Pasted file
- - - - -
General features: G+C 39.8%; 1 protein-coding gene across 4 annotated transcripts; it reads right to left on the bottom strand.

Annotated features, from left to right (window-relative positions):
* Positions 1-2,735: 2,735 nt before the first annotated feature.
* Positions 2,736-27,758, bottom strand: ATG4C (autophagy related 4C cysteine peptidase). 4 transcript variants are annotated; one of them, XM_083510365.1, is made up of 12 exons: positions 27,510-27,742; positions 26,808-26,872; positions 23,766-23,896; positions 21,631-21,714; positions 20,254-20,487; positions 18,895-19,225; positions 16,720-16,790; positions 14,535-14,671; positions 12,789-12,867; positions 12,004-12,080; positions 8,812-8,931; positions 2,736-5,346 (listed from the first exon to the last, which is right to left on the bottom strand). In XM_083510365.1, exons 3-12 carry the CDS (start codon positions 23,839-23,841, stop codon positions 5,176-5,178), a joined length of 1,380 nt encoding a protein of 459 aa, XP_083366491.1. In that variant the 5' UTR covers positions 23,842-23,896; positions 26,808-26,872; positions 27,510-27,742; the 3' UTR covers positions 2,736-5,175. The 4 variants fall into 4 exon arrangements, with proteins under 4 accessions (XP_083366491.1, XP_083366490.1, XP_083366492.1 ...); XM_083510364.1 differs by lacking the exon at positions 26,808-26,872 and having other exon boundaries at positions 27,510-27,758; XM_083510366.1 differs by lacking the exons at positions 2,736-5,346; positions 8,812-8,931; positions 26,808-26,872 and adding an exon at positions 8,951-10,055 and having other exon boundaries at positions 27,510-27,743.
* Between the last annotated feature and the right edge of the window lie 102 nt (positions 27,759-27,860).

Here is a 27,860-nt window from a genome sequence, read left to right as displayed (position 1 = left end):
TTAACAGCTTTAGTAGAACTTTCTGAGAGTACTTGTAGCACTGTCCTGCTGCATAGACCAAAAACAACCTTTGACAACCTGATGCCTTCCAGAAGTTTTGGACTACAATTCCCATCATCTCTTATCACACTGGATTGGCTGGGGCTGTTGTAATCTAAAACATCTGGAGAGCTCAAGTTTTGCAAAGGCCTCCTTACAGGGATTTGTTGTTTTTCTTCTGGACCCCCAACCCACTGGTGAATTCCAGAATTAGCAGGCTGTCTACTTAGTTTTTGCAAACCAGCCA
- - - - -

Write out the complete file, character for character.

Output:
General features: G+C 39.8%; 1 protein-coding gene across 4 annotated transcripts; it reads right to left on the bottom strand.

Annotated features, from left to right (window-relative positions):
* Positions 1-2,735: 2,735 nt before the first annotated feature.
* Positions 2,736-27,758, bottom strand: ATG4C (autophagy related 4C cysteine peptidase). 4 transcript variants are annotated; one of them, XM_083510365.1, is made up of 12 exons: positions 27,510-27,742; positions 26,808-26,872; positions 23,766-23,896; positions 21,631-21,714; positions 20,254-20,487; positions 18,895-19,225; positions 16,720-16,790; positions 14,535-14,671; positions 12,789-12,867; positions 12,004-12,080; positions 8,812-8,931; positions 2,736-5,346 (listed from the first exon to the last, which is right to left on the bottom strand). In XM_083510365.1, exons 3-12 carry the CDS (start codon positions 23,839-23,841, stop codon positions 5,176-5,178), a joined length of 1,380 nt encoding a protein of 459 aa, XP_083366491.1. In that variant the 5' UTR covers positions 23,842-23,896; positions 26,808-26,872; positions 27,510-27,742; the 3' UTR covers positions 2,736-5,175. The 4 variants fall into 4 exon arrangements, with proteins under 4 accessions (XP_083366491.1, XP_083366490.1, XP_083366492.1 ...); XM_083510364.1 differs by lacking the exon at positions 26,808-26,872 and having other exon boundaries at positions 27,510-27,758; XM_083510366.1 differs by lacking the exons at positions 2,736-5,346; positions 8,812-8,931; positions 26,808-26,872 and adding an exon at positions 8,951-10,055 and having other exon boundaries at positions 27,510-27,743.
* Between the last annotated feature and the right edge of the window lie 102 nt (positions 27,759-27,860).

Here is a 27,860-nt window from a genome sequence, read left to right as displayed (position 1 = left end):
TTAACAGCTTTAGTAGAACTTTCTGAGAGTACTTGTAGCACTGTCCTGCTGCATAGACCAAAAACAACCTTTGACAACCTGATGCCTTCCAGAAGTTTTGGACTACAATTCCCATCATCTCTTATCACACTGGATTGGCTGGGGCTGTTGTAATCTAAAACATCTGGAGAGCTCAAGTTTTGCAAAGGCCTCCTTACAGGGATTTGTTGTTTTTCTTCTGGACCCCCAACCCACTGGTGAATTCCAGAATTAGCAGGCTGTCTACTTAGTTTTTGCAAACCAGCCA